President Biden’s new repayment plan for federal student loans will cost the government $475 billion over the next decade, according to New economic forecasts. The updated, income-driven repayment plan would surpass the $400 billion cost of the debt relief plan that was rejected by the Supreme Court last month.
The new repayment plan, announced last year and completed by the Education Department this month, offers borrowers a new option that limits undergraduate loan payments to no more than 5 percent of the borrower’s income. After the borrower has made payments for 10 or 20 years (the duration depends on the size of the loan), any remaining balance will be forgiven.
The government — the largest lender to Americans who borrow to pay for college — already offers a variety of income-based payment plans. But the new and revised plan, which the administration has dubbed Save for Value Education, or SAVE, is considerably more generous. This means that the government, not the borrowers, will ultimately pay a larger share of the educational costs of the beneficiaries.
Economists at the University of Pennsylvania’s Ben Wharton Budget Model, a nonpartisan research group, estimate that repayment cuts in the $1.6 trillion in outstanding federal student loans would cost the government $200 billion. But the bulk of the cost of the program — an expected $275 billion — will come from reduced payments on the $1 trillion in new loans that the researchers expect to be made over the next decade.
Economists predicted that the majority of current and future borrowers would opt for the new SAVE payment plan. “This plan does a lot,” said Kent Smitters, professor at Wharton and director of the Ben Wharton budget model.
Dropping his team outperforms $156 billion which the Education Department has estimated its plan will cost over the next decade. Part of the gap, Smiters said, is that the Education Department’s estimate factored in the effects of Biden’s debt relief plan before the Supreme Court struck it down. Ben Wharton’s model did not.
Karen Jean-Pierre, the White House press secretary, defended the cost of the plan at a news conference Monday after the release of the new economic forecasts. “We can give middle-class Americans, middle-class families, a little breathing space,” she said.
Forty-five million student loan borrowers owe government money, but nearly all of them have had their payments paused through a pandemic relief measure initiated in March 2020 by the Trump administration and repeatedly extended by the Biden administration. After more than three years, that pause is set to end, with payments scheduled again in October.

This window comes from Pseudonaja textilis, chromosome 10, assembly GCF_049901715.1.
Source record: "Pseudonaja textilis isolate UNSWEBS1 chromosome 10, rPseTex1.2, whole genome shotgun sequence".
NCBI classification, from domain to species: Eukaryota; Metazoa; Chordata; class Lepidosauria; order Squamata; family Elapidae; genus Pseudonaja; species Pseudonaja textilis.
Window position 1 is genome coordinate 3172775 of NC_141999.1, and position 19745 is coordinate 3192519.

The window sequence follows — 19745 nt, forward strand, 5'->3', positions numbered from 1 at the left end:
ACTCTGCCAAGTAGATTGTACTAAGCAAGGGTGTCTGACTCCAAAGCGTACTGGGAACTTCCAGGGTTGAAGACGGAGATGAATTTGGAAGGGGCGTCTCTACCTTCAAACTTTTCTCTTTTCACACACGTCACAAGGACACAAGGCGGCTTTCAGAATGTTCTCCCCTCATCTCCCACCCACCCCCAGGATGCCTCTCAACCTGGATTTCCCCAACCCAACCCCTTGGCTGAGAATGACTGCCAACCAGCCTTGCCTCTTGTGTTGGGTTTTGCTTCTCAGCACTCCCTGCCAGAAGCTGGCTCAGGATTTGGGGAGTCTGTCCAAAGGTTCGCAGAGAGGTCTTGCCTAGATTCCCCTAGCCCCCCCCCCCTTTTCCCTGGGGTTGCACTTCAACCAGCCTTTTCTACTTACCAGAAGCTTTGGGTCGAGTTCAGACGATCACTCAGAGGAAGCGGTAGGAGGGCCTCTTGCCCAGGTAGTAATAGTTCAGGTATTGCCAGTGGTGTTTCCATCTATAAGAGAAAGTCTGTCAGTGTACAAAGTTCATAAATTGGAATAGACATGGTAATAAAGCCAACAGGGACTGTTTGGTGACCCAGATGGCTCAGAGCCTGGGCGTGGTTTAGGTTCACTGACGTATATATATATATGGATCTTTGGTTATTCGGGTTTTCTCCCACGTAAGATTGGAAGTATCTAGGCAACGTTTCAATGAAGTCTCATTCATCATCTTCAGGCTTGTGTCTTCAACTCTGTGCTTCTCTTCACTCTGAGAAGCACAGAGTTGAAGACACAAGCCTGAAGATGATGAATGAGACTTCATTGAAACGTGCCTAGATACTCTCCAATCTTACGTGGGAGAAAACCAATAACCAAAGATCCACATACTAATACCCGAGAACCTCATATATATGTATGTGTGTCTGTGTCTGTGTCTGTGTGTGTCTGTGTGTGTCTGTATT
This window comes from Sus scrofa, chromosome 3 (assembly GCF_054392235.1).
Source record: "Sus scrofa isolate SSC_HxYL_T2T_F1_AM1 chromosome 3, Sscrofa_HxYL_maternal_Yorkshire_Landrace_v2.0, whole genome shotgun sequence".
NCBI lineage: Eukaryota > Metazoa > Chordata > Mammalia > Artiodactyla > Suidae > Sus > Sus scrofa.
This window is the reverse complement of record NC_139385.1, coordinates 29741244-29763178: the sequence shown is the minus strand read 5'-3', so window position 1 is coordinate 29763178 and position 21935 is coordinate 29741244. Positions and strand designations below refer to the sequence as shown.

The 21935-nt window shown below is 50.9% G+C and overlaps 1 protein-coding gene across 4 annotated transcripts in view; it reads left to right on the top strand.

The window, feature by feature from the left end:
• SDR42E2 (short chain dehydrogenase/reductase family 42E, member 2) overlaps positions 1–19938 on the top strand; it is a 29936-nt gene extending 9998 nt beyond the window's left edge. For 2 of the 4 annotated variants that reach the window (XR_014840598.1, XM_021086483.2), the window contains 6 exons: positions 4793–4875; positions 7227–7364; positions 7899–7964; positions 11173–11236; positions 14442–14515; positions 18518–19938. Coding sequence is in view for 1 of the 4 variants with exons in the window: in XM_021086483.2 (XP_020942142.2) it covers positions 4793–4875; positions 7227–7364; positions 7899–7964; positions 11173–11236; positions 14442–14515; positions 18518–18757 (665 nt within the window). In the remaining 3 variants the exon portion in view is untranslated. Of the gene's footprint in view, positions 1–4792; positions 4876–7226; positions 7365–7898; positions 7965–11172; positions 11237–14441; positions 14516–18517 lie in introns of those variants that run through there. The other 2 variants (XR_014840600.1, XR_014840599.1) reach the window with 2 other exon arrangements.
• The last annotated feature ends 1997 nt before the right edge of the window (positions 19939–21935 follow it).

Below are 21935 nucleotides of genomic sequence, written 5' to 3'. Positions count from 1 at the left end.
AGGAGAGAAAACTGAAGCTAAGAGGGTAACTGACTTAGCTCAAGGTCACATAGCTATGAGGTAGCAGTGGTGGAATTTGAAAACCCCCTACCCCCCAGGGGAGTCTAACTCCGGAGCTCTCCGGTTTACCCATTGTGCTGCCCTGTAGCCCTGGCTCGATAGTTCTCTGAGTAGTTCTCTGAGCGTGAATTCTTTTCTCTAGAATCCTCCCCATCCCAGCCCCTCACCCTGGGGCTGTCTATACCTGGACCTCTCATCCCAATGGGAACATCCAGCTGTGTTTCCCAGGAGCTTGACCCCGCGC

The Biden administration is scrambling to get as much out of the new savings plan as possible before the borrowers’ bills come due. But the process will be complex and piecemeal. The focus of the plan — reducing payments on college loans to 5 percent of a borrower’s income, down from the 10 percent mandated under previous income-driven plans — It will not go into effect until July 2024.
Conservative groups and Republican lawmakers have strongly denounced the new plan. Rep. Virginia Fox, the North Carolina Republican who leads the House Committee on Education and Workforce, called the order “nothing more than a covert attempt to provide free college by executive order.”
But so far, no legal challenges have arisen. The basis for the plan is the Higher Education Act of 1965, which gives the Department of Education broad authority over loan repayment plans. By contrast, the debt relief plan struck by the Supreme Court relied on the HEROES Act, which gave the education minister greater powers only in times of a “national emergency” — as the government has declared the coronavirus pandemic as well.
More broadly, legal groups that want to challenge the plan are struggling to find a party with the legal status to do so. Pacific Law Firm, which has supported several lawsuits against Biden’s plan to cancel student debt, said it would like to sue over the new plan but sees significant hurdles.
“You have to prove that you were harmed by free money or by the most generous loan forgiveness program,” said Caleb Krukenberg, the foundation’s attorney. “It’s not enough to say I worry about the government spending my tax money in this way. It’s just a really narrow universe.”
Bharat Ramamurti, deputy director of the National Economic Council, called the Ministry of Education’s authority to implement the SAVE plan “quite clear,” adding, “I would be surprised, frankly, if there was a legal challenge.”
After the Supreme Court thwarted Mr. Biden’s plan to cancel the debt, the administration said it would try again for some kind of mass relief effort, this time using the Higher Education Act of 1965 — an approach that required a lengthy rule-making process. The Ministry of Education officially started this process this month.
But Mr. Krukenberg sees the SAVE plan, which the administration laid the groundwork for last year, as a subtle step toward similar ends.
“I think this is kind of a plan B for the administration,” he said. “I think they kind of started this process with the idea that if canceling the loan doesn’t work, which it didn’t, they can use this as a backup, and he can make a lot of what they want — maybe all of it — permanently.”